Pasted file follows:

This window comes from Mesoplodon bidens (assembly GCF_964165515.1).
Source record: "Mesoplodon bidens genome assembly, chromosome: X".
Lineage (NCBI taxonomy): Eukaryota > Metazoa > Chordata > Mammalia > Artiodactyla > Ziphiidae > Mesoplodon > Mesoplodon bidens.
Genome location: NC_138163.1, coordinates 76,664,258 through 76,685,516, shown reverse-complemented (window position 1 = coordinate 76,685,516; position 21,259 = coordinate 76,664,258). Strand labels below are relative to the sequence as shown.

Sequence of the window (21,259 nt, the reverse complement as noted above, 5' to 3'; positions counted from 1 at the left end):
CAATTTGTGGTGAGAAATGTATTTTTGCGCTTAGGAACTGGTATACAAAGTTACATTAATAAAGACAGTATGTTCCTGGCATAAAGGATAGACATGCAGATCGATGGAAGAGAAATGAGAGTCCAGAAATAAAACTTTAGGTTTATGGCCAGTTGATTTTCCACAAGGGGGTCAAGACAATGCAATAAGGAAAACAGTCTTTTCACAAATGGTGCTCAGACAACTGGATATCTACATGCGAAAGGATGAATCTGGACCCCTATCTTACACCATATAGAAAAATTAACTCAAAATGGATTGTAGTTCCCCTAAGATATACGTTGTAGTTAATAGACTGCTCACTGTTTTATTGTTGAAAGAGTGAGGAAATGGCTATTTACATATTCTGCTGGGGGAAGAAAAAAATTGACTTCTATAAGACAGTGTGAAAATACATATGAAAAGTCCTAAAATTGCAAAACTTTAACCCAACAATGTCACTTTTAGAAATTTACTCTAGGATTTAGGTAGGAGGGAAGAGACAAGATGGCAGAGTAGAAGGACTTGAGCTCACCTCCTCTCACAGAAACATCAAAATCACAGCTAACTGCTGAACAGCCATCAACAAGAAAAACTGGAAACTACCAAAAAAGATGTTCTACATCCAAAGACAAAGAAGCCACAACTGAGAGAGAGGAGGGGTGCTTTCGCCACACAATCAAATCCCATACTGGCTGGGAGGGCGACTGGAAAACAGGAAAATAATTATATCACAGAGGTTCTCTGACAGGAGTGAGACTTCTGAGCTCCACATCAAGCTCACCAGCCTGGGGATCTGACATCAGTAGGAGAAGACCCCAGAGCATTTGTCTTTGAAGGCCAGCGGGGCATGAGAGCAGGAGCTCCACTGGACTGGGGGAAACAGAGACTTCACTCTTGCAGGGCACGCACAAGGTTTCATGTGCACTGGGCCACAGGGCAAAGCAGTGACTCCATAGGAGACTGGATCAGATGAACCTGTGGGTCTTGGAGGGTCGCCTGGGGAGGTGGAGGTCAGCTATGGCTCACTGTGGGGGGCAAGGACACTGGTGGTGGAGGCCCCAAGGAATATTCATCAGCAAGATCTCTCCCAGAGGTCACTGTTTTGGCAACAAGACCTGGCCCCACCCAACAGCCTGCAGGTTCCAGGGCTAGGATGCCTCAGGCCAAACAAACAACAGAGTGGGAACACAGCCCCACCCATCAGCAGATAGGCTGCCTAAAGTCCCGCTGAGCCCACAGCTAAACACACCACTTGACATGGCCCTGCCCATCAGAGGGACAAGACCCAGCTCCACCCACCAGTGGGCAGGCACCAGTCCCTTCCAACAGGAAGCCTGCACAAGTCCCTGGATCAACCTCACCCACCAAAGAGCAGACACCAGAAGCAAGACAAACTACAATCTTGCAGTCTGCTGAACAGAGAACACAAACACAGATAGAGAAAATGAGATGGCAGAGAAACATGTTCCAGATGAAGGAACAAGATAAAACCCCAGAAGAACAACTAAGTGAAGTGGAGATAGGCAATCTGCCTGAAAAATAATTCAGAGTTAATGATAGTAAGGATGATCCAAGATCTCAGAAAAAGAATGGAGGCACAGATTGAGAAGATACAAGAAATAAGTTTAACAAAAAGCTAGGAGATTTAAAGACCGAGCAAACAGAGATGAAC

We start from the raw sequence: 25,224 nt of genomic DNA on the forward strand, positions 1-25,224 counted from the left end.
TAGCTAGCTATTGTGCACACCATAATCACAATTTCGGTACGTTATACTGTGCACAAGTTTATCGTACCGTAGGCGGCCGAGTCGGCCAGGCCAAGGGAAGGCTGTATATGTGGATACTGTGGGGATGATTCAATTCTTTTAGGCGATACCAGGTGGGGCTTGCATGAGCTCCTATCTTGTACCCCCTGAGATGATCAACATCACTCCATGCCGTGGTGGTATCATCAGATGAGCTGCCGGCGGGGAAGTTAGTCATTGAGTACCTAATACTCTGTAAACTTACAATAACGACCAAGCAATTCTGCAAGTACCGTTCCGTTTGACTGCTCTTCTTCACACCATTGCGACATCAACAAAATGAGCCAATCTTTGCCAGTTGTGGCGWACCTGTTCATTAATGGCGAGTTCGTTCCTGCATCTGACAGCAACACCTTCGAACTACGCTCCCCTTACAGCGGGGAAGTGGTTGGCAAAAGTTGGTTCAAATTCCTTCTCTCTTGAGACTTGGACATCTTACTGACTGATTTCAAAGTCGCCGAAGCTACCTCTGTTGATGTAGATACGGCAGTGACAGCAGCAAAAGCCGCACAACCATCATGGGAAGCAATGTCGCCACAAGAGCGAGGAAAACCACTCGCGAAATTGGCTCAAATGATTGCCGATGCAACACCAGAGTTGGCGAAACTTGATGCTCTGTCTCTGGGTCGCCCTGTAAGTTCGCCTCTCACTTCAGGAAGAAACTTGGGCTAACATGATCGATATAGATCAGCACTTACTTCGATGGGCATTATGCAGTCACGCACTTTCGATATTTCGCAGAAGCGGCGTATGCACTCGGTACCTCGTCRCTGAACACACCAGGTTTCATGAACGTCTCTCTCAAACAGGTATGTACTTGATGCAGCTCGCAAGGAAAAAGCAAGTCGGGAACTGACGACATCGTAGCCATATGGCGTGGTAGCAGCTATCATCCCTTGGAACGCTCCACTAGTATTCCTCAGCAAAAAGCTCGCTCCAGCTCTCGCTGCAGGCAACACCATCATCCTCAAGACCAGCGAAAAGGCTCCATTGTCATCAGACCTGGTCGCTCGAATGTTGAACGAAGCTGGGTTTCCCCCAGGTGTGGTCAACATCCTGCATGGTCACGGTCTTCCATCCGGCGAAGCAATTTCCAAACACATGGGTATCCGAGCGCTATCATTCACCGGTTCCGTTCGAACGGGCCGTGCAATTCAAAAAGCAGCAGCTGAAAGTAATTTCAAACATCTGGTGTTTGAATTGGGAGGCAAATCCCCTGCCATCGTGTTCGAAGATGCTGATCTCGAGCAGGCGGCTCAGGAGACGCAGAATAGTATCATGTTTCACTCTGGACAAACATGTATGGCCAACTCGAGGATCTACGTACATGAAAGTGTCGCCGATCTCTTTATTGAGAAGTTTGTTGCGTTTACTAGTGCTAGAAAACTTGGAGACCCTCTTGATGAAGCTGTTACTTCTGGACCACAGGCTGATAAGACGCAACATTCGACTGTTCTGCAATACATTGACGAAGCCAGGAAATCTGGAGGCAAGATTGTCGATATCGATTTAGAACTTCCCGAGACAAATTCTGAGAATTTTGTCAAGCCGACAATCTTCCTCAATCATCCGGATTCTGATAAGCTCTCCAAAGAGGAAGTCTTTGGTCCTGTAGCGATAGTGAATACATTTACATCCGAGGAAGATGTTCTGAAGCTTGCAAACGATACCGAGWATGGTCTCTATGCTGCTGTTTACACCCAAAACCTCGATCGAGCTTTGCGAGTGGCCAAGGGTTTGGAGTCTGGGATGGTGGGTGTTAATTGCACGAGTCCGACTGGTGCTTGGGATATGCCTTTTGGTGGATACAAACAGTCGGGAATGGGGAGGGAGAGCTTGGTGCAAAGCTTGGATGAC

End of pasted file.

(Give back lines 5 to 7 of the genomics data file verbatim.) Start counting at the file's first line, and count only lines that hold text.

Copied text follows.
Sequence of the window (21,259 nt, the reverse complement as noted above, 5' to 3'; positions counted from 1 at the left end):
CAATTTGTGGTGAGAAATGTATTTTTGCGCTTAGGAACTGGTATACAAAGTTACATTAATAAAGACAGTATGTTCCTGGCATAAAGGATAGACATGCAGATCGATGGAAGAGAAATGAGAGTCCAGAAATAAAACTTTAGGTTTATGGCCAGTTGATTTTCCACAAGGGGGTCAAGACAATGCAATAAGGAAAACAGTCTTTTCACAAATGGTGCTCAGACAACTGGATATCTACATGCGAAAGGATGAATCTGGACCCCTATCTTACACCATATAGAAAAATTAACTCAAAATGGATTGTAGTTCCCCTAAGATATACGTTGTAGTTAATAGACTGCTCACTGTTTTATTGTTGAAAGAGTGAGGAAATGGCTATTTACATATTCTGCTGGGGGAAGAAAAAAATTGACTTCTATAAGACAGTGTGAAAATACATATGAAAAGTCCTAAAATTGCAAAACTTTAACCCAACAATGTCACTTTTAGAAATTTACTCTAGGATTTAGGTAGGAGGGAAGAGACAAGATGGCAGAGTAGAAGGACTTGAGCTCACCTCCTCTCACAGAAACATCAAAATCACAGCTAACTGCTGAACAGCCATCAACAAGAAAAACTGGAAACTACCAAAAAAGATGTTCTACATCCAAAGACAAAGAAGCCACAACTGAGAGAGAGGAGGGGTGCTTTCGCCACACAATCAAATCCCATACTGGCTGGGAGGGCGACTGGAAAACAGGAAAATAATTATATCACAGAGGTTCTCTGACAGGAGTGAGACTTCTGAGCTCCACATCAAGCTCACCAGCCTGGGGATCTGACATCAGTAGGAGAAGACCCCAGAGCATTTGTCTTTGAAGGCCAGCGGGGCATGAGAGCAGGAGCTCCACTGGACTGGGGGAAACAGAGACTTCACTCTTGCAGGGCACGCACAAGGTTTCATGTGCACTGGGCCACAGGGCAAAGCAGTGACTCCATAGGAGACTGGATCAGATGAACCTGTGGGTCTTGGAGGGTCGCCTGGGGAGGTGGAGGTCAGCTATGGCTCACTGTGGGGGGCAAGGACACTGGTGGTGGAGGCCCCAAGGAATATTCATCAGCAAGATCTCTCCCAGAGGTCACTGTTTTGGCAACAAGACCTGGCCCCACCCAACAGCCTGCAGGTTCCAGGGCTAGGATGCCTCAGGCCAAACAAACAACAGAGTGGGAACACAGCCCCACCCATCAGCAGATAGGCTGCCTAAAGTCCCGCTGAGCCCACAGCTAAACACACCACTTGACATGGCCCTGCCCATCAGAGGGACAAGACCCAGCTCCACCCACCAGTGGGCAGGCACCAGTCCCTTCCAACAGGAAGCCTGCACAAGTCCCTGGATCAACCTCACCCACCAAAGAGCAGACACCAGAAGCAAGACAAACTACAATCTTGCAGTCTGCTGAACAGAGAACACAAACACAGATAGAGAAAATGAGATGGCAGAGAAACATGTTCCAGATGAAGGAACAAGATAAAACCCCAGAAGAACAACTAAGTGAAGTGGAGATAGGCAATCTGCCTGAAAAATAATTCAGAGTTAATGATAGTAAGGATGATCCAAGATCTCAGAAAAAGAATGGAGGCACAGATTGAGAAGATACAAGAAATAAGTTTAACAAAAAGCTAGGAGATTTAAAGACCGAGCAAACAGAGATGAAC

We start from the raw sequence: 25,224 nt of genomic DNA on the forward strand, positions 1-25,224 counted from the left end.